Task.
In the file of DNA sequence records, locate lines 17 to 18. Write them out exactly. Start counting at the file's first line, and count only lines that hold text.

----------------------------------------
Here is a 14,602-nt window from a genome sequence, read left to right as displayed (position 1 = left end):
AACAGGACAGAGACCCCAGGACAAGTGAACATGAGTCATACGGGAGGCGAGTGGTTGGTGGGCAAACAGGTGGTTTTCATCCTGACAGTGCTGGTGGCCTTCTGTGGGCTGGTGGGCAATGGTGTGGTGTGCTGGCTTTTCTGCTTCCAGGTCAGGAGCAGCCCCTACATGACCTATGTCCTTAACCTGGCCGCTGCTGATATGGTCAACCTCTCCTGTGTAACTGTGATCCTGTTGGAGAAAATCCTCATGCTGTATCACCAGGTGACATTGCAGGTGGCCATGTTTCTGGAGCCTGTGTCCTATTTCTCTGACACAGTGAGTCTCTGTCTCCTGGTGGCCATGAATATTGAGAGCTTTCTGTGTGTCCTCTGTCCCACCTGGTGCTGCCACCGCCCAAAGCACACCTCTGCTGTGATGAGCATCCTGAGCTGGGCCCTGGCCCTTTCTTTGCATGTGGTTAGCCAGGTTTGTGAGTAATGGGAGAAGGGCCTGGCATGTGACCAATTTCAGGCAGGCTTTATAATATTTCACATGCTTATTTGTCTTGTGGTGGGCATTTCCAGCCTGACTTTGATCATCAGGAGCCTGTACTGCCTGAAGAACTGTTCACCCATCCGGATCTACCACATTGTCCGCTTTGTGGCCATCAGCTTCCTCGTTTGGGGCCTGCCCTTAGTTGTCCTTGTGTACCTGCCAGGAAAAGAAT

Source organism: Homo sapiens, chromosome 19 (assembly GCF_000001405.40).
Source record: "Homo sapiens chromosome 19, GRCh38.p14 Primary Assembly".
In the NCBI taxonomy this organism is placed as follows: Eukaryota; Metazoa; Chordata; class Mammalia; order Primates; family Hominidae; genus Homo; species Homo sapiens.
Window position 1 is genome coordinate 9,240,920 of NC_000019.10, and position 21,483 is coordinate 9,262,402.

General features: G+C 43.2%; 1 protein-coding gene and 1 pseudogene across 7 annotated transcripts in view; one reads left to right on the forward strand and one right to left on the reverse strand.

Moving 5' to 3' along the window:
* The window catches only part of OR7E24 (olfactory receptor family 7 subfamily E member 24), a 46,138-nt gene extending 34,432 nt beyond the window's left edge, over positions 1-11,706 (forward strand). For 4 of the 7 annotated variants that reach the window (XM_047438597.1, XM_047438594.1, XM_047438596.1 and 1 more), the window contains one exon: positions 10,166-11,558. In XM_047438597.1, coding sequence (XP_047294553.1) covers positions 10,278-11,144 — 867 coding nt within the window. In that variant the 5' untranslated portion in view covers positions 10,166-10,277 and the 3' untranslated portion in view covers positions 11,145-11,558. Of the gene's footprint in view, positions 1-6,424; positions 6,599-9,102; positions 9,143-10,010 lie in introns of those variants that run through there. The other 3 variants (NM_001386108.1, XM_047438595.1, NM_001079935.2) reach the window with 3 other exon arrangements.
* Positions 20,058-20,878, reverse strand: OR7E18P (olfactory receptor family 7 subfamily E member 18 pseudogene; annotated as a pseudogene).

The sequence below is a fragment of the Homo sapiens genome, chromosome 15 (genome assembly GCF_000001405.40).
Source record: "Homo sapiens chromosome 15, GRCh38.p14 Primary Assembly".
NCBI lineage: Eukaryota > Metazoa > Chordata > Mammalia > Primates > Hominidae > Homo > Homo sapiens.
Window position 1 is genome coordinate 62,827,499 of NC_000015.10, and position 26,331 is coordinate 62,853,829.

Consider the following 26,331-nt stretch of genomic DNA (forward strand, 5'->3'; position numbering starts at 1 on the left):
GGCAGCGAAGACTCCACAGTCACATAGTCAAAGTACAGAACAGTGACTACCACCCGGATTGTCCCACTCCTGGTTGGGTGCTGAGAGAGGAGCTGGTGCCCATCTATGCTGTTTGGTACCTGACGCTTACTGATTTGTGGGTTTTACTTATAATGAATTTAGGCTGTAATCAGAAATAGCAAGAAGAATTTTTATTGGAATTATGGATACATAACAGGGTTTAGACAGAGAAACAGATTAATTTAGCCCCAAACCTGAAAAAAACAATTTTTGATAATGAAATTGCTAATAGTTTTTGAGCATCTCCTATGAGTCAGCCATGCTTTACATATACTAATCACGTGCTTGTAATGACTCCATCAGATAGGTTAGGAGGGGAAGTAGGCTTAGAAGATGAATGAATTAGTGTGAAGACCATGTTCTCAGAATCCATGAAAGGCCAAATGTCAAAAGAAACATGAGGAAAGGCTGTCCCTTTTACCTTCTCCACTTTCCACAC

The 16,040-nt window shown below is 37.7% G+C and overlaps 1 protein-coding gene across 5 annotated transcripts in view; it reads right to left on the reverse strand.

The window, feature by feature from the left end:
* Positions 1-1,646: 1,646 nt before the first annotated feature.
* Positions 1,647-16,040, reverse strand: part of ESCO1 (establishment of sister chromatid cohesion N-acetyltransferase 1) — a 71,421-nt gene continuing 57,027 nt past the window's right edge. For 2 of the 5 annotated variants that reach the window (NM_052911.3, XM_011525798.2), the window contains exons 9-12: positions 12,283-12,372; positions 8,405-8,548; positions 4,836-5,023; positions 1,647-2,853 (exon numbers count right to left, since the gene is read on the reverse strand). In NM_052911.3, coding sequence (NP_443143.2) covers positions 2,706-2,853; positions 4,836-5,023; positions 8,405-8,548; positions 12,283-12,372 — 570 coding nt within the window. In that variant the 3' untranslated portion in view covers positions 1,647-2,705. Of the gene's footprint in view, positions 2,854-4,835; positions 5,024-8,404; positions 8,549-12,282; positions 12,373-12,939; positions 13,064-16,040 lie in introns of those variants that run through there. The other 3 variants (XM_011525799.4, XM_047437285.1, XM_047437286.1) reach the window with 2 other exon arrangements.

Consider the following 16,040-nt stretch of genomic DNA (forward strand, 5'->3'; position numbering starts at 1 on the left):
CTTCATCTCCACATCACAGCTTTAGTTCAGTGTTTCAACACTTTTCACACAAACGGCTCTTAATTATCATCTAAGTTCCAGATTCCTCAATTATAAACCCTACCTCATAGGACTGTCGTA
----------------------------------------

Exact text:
The 16,040-nt window shown below is 37.7% G+C and overlaps 1 protein-coding gene across 5 annotated transcripts in view; it reads right to left on the reverse strand.

The window, feature by feature from the left end: